The viral ad is the fourth in the series of ads that culminate in a countdown timer for 10am on 29 August (the time Nokia's London launch press conference begins). We'll be reporting live from the event tomorrow morning.
The ad follows the format of the previous two viral ads, with swirling abstract graphics and swooping lights occasionally coming together to form a phone outline - possibly the much-anticipated Nokia N81. Click on the right place and you get a scrambled clip of video and audio onscreen. After several times, the image reforms into a phone-shaped countdown clock.
Intriguingly, the Nokia viral ad RSS feed has clips of text to accompany each ad which may (or may not) make things clearer. The latest is as follows:
"...of what lies in the near future. Not only is it a plausible scenario for this, but also a reasonable scenario for almost any on-the-go desire. A superior and boundless experience encompassing all of what we enjoy. We listen, we see, we read, we explore, we discover, we laugh, we share, we travel, we enlighten, we inform, we are informed. This is what we have come to ascertain, yet it calls for a development that keeps up with where we want to go. Now, finally, we are here..."
Earlier viral ads have the following copy attached:
"...just an important theory, but also a crucial part of how this consumption is perceived at present. Everything eventually merges to a point where it more or less becomes inseparable due to the dawn of new technologies. Everything we have known, as one replacement; ultimately being able to do the job of each other. This may spawn patterns that cannot be exchanged, but generally entertainment will merge into whatever a user may request. This fusion..."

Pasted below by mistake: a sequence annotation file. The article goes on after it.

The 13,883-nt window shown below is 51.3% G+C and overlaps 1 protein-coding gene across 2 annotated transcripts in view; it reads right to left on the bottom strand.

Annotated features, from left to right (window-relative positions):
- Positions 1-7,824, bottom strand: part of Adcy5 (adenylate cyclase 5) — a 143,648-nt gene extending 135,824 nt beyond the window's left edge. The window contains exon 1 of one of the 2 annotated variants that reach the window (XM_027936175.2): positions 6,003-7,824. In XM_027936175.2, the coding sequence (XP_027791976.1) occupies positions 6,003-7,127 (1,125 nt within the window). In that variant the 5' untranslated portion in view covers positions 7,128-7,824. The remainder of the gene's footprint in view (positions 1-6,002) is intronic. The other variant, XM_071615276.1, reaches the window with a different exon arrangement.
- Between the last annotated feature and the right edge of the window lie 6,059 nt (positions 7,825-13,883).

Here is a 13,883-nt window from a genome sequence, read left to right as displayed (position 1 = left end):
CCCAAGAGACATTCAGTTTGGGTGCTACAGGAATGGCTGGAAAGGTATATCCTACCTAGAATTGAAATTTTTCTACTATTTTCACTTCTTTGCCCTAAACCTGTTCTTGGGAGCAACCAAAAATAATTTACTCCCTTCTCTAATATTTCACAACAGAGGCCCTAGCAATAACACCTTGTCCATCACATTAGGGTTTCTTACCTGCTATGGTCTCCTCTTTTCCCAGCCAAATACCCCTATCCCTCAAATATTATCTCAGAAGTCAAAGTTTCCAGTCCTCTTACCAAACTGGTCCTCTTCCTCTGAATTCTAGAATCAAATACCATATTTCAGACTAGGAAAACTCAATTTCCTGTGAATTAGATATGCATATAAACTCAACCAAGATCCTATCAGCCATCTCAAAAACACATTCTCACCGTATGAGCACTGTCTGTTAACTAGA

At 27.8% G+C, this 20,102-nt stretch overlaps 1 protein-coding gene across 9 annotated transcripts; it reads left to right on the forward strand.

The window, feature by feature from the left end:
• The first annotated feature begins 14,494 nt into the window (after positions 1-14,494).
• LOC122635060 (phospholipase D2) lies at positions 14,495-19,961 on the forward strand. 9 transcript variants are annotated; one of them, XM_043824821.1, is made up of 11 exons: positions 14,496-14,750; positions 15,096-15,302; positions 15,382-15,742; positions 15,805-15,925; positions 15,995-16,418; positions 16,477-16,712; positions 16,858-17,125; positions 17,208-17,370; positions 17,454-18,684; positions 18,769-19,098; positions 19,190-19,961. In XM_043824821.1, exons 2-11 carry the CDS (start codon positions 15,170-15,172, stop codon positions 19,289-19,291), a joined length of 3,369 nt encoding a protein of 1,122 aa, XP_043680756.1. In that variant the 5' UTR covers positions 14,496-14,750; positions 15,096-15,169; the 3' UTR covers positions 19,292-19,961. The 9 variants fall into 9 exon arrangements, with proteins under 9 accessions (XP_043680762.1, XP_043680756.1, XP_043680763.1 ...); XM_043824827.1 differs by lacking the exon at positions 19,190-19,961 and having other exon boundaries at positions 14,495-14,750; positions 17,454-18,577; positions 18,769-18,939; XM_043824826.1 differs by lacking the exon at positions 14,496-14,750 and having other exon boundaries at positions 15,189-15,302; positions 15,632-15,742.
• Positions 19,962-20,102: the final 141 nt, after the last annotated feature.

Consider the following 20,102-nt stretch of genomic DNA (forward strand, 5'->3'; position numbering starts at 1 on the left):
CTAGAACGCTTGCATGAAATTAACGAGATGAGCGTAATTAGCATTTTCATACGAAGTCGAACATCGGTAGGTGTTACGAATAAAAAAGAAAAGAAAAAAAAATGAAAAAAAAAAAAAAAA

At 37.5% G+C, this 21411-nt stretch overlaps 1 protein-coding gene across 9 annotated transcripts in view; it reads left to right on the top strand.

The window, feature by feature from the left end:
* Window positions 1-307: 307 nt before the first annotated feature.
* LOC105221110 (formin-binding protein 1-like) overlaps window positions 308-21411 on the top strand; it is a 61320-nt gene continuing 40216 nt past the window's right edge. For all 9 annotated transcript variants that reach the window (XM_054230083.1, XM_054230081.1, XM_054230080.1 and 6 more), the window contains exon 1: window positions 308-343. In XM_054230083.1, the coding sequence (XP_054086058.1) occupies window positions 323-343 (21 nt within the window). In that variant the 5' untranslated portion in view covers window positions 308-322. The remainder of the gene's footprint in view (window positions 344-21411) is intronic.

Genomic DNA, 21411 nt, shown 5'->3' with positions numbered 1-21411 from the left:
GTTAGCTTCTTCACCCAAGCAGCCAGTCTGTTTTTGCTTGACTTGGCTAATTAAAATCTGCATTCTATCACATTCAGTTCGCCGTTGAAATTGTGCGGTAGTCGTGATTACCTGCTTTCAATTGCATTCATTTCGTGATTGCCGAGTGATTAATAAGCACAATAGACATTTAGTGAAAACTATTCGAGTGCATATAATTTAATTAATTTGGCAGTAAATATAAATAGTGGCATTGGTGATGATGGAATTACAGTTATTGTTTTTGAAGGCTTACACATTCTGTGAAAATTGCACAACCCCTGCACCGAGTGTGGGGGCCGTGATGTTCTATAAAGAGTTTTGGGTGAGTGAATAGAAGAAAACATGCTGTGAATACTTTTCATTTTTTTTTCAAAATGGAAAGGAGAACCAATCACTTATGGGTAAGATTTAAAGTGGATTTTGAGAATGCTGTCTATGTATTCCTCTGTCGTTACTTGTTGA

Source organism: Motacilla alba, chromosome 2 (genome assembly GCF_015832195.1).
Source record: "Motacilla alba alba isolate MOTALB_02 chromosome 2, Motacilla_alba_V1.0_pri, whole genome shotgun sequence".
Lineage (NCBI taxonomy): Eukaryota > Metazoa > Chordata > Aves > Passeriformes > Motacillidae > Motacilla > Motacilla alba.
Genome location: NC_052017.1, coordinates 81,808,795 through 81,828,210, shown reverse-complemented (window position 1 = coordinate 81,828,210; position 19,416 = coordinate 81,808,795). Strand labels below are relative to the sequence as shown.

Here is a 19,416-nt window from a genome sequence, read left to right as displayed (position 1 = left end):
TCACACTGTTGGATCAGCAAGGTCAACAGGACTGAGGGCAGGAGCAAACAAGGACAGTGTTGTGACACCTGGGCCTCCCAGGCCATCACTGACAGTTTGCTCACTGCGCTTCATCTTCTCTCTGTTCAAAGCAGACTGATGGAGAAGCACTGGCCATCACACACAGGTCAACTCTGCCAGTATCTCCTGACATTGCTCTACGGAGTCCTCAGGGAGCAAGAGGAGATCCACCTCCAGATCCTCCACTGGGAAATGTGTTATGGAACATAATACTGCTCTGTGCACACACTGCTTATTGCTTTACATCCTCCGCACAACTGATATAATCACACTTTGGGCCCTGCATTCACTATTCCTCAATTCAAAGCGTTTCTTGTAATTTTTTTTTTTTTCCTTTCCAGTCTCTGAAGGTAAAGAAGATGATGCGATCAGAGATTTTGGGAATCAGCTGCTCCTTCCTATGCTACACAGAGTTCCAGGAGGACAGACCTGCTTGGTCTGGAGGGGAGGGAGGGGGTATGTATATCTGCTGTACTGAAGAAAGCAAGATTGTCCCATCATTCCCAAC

"..although this is already happening in many different fields. While broadcasting we have long been trying to come to terms to meet these new demands. To become more productive. This is a new model of entertainment on our own terms and evident throughout. The expansion of technology, allowing us the possibility of engaging what we actually wish to engage; our own preferred content - found intently or by chance. Soon, it is quite feasible that people will simply... "
"...time is what counts. We must not relate these statistics to the actual content. Although this is nothing new. The trailer might be better than the movie, the chorus might out-do the song as a whole, and so on. What is interesting however is the fact we want the goodies immediately; skip the main course, show me the dessert, going for third base without swinging the bat and so on. This is all the more evident in the entertainment on offer today that..."